The polarization of these factions has been, and continues to be, destructive in Anglicanism, particularly in those churches in which liberalism has been predominant. That is so because Anglicanism is, in its essential character, traditional. What constitutes Anglicanism specifically as a distinctive form of Christianity is a particular way of reading, understanding, and living in obedience to the revealed Word of God; and that particular way is embodied in and explicated by our tradition of common prayer.

In Anglicanism, there is no principle authority other than the Word of God in Holy Scripture, as understood and expressed in the Book of Common Prayer. The mandate of our own Canadian General Synod—its “Solemn Declaration”—says precisely that:

We are determined by the help of God to hold and maintain the Doctrine, Sacraments, and Discipline of Christ as the Lord hath commanded in his Holy Word, and as the Church of England hath received and set forth the same in The Book of Common Prayer and in the Thirty-Nine Articles of Religion; and to transmit the same unimpaired to our posterity.

That tradition of understanding, worshipping by and living by the Scriptures has been by no means static or inflexible: it is a living, growing tradition, open always to new insights, and comprehensive of various standpoints and perspectives. The Anglicanism of the Elizabethan Settlement is not exactly that of the Seventeenth Century Divines; the Anglicanism of the Tractarians is not exactly that of the Evangelical Revival; and so on.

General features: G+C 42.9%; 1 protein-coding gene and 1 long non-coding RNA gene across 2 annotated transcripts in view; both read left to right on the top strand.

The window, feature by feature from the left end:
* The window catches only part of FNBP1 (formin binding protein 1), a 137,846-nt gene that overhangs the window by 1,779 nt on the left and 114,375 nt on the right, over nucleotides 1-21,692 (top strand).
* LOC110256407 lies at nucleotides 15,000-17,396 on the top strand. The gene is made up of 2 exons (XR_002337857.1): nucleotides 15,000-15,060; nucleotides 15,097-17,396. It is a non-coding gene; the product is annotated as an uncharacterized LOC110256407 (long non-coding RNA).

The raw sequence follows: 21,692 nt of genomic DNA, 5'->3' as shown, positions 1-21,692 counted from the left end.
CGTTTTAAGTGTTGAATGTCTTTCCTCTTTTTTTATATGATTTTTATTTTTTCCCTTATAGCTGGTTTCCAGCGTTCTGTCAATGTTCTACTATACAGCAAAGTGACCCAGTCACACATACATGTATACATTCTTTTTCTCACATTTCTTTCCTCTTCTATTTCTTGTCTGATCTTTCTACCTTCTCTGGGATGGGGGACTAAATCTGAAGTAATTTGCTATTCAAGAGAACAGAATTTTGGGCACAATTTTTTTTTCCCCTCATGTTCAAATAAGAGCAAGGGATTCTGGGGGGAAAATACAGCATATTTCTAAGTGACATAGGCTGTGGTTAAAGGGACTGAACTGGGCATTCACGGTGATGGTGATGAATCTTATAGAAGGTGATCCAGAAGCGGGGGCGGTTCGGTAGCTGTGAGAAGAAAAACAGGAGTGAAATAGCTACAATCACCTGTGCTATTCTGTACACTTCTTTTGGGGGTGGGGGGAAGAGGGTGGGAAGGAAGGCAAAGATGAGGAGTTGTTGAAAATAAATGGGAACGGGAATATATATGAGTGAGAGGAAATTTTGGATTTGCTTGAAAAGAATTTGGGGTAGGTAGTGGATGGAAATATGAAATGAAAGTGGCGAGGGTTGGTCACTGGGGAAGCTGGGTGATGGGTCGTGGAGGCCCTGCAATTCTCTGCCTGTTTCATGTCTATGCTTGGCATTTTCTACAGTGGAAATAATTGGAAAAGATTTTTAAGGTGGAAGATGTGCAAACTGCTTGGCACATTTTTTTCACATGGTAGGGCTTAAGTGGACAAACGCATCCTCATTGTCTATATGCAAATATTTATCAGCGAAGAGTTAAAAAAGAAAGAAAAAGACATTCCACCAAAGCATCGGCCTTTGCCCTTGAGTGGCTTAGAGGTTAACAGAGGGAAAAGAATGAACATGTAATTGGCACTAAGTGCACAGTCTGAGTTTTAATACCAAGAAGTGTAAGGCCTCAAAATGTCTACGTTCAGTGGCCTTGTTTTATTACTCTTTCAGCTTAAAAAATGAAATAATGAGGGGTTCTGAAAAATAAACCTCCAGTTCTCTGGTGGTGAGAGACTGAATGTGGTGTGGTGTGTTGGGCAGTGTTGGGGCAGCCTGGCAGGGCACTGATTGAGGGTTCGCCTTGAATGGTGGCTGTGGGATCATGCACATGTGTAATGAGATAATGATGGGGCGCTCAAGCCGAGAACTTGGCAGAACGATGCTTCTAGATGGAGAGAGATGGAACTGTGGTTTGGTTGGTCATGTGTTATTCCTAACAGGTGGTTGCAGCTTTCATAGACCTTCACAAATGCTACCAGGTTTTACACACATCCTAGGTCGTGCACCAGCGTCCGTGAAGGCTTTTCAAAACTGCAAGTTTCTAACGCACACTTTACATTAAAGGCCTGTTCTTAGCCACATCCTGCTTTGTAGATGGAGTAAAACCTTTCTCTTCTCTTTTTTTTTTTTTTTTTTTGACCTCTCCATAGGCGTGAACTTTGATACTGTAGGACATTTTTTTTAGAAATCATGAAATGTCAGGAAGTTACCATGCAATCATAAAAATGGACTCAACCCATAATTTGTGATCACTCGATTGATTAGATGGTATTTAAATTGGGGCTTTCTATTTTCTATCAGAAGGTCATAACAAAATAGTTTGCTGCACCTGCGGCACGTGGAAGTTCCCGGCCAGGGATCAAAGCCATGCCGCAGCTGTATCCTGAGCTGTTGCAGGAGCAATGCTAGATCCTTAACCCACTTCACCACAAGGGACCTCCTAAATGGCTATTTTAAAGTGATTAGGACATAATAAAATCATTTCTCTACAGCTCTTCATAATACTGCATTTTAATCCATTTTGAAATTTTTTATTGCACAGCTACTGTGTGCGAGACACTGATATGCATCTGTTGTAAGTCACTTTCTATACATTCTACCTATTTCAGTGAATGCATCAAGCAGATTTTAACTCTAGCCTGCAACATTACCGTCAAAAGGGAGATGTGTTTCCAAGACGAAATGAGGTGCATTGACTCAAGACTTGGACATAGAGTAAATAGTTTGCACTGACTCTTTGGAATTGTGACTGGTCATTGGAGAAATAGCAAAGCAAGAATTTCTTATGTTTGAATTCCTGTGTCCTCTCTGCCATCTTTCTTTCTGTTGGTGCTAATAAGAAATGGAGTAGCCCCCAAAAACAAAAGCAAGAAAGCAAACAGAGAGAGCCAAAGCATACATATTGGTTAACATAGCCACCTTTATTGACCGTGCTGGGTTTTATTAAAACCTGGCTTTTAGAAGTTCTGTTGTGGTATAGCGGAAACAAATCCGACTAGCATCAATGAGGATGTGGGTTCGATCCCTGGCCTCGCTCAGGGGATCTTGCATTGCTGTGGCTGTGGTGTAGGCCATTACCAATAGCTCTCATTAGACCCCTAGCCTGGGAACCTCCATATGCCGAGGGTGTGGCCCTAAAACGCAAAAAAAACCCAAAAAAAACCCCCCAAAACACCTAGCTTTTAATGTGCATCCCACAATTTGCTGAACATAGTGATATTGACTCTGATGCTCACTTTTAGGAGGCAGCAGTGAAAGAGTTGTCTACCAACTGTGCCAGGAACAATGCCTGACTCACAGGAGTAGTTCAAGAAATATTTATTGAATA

Yet Anglicanism is not amorphous; it is not formless. It has a theological shape determined by the creeds; it has a moral shape defined by God’s commandments and the moral teaching of the Scriptures and Christian tradition. Its language is flexible, too; but it cannot be just arbitrary; it must be consistent with those concepts and images which predominate in Scripture.

Thus we speak, for instance, of God the Holy Trinity—a name which does not appear in Scripture; yet it is consistent with the Scriptural conception of God as Father, Son and Holy Spirit, three in one. The religious language of our tradition employs a vast array of names for God, some of them Scriptural and some not: God is a Spirit; God is Love; God is Wisdom; God is Power; God is Fountain of Life; God is Being; God is the One; God is Absolute; God is the Good; God is the First Cause and so on, but the names of the Father, the Son and the Holy Spirit, primary for Scripture, remain primary for faith.

The Montreal Declaration of Anglican Essentials affirms, “There is one God, self-revealed as three persons, ‘of one substance power, and eternity’, the Father, the Son, and the Holy Spirit. For the sake of the Gospel we decline proposals to modify or marginalize these names and we affirm their rightful place in prayer, liturgy and hymnody.” The Declaration certainly does not deny other names of God (as some of its critics imagine), but it insists upon the primacy of this triune name, and is unwilling to see it modified or marginalized in the interest of political correctness.